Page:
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The Chumscrubber Dreamworks
Movie B
Special Features B-
DVD Geek Factor 5.5 (out of 10)

Here's a weird one you may've missed. A suburban teen drug dealer kills himself, leaving behind a pile of pills, an insane mom (a funny Glenn Close) and a disenchanted best friend, Dean (Jamie Bell, doing what is perhaps his best work yet). When some rough kids decide they want the pills or else, they kidnap a kid and hold him for ransom until Dean comes through with the drugs.

A dark, dark satire with a lot of insight, the film does a nice job conveying detachment between child and parent, and the general oddity that is suburbia. It has elements reminiscent of everything from Heathers to Edward Scissorhands, and director Arie Posin gets a little carried away at times. Still, he displays a decent command of the many bizarre threads running through this movie, and it winds up being a satisfying directorial debut.

Ralph Fiennes gets to have fun as the city's eccentric mayor with a dolphin fixation, and Rita Wilson is good as his crazed fiancée. William Fichtner, John Heard, Allison Janney, Justin Chatwin (War of the Worlds) and Lou Taylor Pucci (Thumbsucker) round off one of 2005's best ensemble casts.

The title character is a fictional video-game creation, an appropriate symbol for detachment. He walks around with his detached head in his hand.

Special Features: Posin and writer Zac Stanford provide a rather droll commentary. In watching the making-of documentary, you get a true sense of just how many wonderful actors were attracted to this script. Some of the deleted scenes are well worth watching, giving characters more dimension. One odd feature: The film snippets playing on the DVD's menu make the picture look like a horror movie.


Red Eye Dreamworks
Movie B
Special Features C-
DVD Geek Factor 5 (out of 10)

Director Wes Craven, after the debacle that was Cursed, delivered this decent thriller starring Rachel McAdams as an airline passenger seated next to a real nutbag (Cillian Murphy). McAdams and Murphy would work nicely in a romantic comedy, which is pretty much what this film is for its first act. When Murphy makes it clear what is actually going on, the film becomes a nice thriller in the air, allowing Murphy to show his creepy chops. Sure, it's totally implausible, but sleek direction and good performances make it worthwhile. McAdams is poised for greatness. Let's hope they don't make her the next Sandra Bullock.

Special Features: For nonstop hilarity, check out the gag reel, featuring bloopers and outtakes that'll leave you in stitches. (I'm kidding ... it's lame.) Craven gives a decent commentary, and there are two documentaries on the making of the movie.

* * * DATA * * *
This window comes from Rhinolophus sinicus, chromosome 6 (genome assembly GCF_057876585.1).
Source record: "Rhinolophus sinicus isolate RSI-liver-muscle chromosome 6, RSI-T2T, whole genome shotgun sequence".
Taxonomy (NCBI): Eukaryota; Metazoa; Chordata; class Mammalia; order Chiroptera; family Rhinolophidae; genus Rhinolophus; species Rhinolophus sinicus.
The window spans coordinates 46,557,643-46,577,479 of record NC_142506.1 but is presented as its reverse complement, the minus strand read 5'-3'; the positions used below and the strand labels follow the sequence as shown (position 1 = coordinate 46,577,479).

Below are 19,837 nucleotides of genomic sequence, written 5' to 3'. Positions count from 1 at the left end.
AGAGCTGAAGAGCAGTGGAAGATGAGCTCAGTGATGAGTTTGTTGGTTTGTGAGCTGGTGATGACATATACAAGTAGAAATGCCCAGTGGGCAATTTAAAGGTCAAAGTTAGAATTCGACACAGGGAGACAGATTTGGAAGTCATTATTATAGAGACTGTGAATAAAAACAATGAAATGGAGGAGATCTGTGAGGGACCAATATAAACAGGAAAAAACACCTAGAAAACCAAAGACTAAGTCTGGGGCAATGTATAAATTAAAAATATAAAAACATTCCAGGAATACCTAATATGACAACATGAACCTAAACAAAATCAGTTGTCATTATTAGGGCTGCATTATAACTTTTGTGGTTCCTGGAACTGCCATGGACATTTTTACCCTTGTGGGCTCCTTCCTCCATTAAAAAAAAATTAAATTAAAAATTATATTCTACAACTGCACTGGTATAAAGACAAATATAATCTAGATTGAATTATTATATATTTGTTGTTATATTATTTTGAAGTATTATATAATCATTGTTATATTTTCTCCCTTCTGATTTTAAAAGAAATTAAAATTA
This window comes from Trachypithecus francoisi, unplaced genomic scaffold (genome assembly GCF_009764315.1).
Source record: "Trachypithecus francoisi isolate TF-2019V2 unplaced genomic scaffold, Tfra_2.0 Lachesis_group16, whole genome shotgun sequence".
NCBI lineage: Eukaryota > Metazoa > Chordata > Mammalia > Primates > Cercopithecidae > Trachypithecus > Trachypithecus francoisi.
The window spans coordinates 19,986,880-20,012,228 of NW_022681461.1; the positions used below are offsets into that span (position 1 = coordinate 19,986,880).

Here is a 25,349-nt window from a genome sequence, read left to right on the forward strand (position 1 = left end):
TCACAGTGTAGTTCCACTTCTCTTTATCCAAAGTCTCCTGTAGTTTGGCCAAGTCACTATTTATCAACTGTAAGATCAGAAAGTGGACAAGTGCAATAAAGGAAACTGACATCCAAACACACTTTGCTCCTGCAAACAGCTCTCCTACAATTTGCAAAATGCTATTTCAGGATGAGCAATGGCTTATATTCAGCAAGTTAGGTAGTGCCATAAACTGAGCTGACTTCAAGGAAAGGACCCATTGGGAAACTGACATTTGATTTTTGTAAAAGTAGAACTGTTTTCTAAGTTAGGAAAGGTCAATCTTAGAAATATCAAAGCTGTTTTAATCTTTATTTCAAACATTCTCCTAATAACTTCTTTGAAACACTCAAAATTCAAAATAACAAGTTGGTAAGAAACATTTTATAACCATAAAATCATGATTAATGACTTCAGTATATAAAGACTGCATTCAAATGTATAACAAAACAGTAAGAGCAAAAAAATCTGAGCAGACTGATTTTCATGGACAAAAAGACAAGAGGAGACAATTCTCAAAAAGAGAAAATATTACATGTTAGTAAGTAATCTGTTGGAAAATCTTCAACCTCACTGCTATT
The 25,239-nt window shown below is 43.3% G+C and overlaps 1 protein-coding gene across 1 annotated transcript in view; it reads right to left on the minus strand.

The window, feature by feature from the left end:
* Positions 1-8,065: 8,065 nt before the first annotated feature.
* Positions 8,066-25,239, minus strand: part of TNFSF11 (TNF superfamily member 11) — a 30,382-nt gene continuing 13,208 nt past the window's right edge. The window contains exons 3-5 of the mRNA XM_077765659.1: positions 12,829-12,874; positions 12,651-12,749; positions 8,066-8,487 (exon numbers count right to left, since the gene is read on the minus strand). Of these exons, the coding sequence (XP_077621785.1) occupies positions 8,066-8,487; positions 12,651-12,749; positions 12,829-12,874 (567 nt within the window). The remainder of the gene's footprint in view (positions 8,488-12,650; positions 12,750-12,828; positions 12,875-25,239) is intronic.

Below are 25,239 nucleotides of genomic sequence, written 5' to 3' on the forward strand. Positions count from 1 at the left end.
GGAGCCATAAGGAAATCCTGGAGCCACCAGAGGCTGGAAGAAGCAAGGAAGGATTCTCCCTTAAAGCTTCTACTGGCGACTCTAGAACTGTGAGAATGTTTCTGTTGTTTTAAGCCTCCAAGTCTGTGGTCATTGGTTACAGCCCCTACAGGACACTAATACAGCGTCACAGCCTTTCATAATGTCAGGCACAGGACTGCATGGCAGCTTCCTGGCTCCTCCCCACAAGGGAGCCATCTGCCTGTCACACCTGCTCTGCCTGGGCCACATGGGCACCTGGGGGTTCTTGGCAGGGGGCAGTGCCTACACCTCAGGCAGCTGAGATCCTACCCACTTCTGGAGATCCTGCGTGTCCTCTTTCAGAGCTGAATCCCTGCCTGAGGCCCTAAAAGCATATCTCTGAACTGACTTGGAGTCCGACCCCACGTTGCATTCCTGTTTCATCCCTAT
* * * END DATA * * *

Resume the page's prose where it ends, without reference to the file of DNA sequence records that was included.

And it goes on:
Junebug Sony Pictures
Movie A
Special Features B
DVD Geek Factor 7 (out of 10)

As you can see in this issue's cover story, I thought this was one of last year's very best films. Amy Adams is brilliant as an overly optimistic, newly pregnant housewife with a frighteningly ignorant husband (Benjamin McKenzie). When her new sister-in-law (Embeth Davidtz) makes a surprise visit, she is overjoyed.

Terrific performances all around, including Scott Wilson as the quiet and sullen dad and Davidtz as the visitor, a great role for an actress normally stuck in junk. McKenzie (The O.C. ) is quite memorable as the husband not quite ready for fatherhood. You ignored it when it played in theaters, so take advantage of the home-video craze sweeping the nation and watch this one. The best family drama of 2005.

Special Features: Some casting session footage shows Adams starting to hone her overly jubilant character. Adams and Davidtz provide a rather relaxing commentary.


Mysterious Skin TLA
Movie B
Special Features B
DVD Geek Factor 6.5 (out of 10)

I missed this one in theaters, and it's no surprise that it wasn't playing on multiple screens at the local cineplex. A disturbing film about child molestation and its lasting effects, this one is not recommended for the faint of heart.

This bold film centers on Neil (Joseph Gordon-Levitt in a breakthrough performance), a street hustler with a sad past. He's connected in some way with another local kid (Brady Corbet) who has strange dreams about being abducted by a UFO. The two eventually meet up, and the mystery of their past is revealed.

Yes, the film is a bit gimmicky in spots, and not as mysterious as the title implies. But there's no denying the power of Gordon-Levitt's performance, an actor with a big future. Corbet is equally good as a shy kid who isn't sure what happened to him in his youth. Elisabeth Shue and Michelle Trachtenberg are excellent in supporting roles.

This one came out on DVD a few months ago, but I wanted to get the word out on it. It's NC-17, and it deserves that rating, so proceed with caution. Don't chase a viewing of Bambi 2 with this one. The kids would be traumatized.

Special Features: A decent actor and director commentary, with a videotaped Mysterious Skin book reading as its only other feature.

More by Bob Grimm

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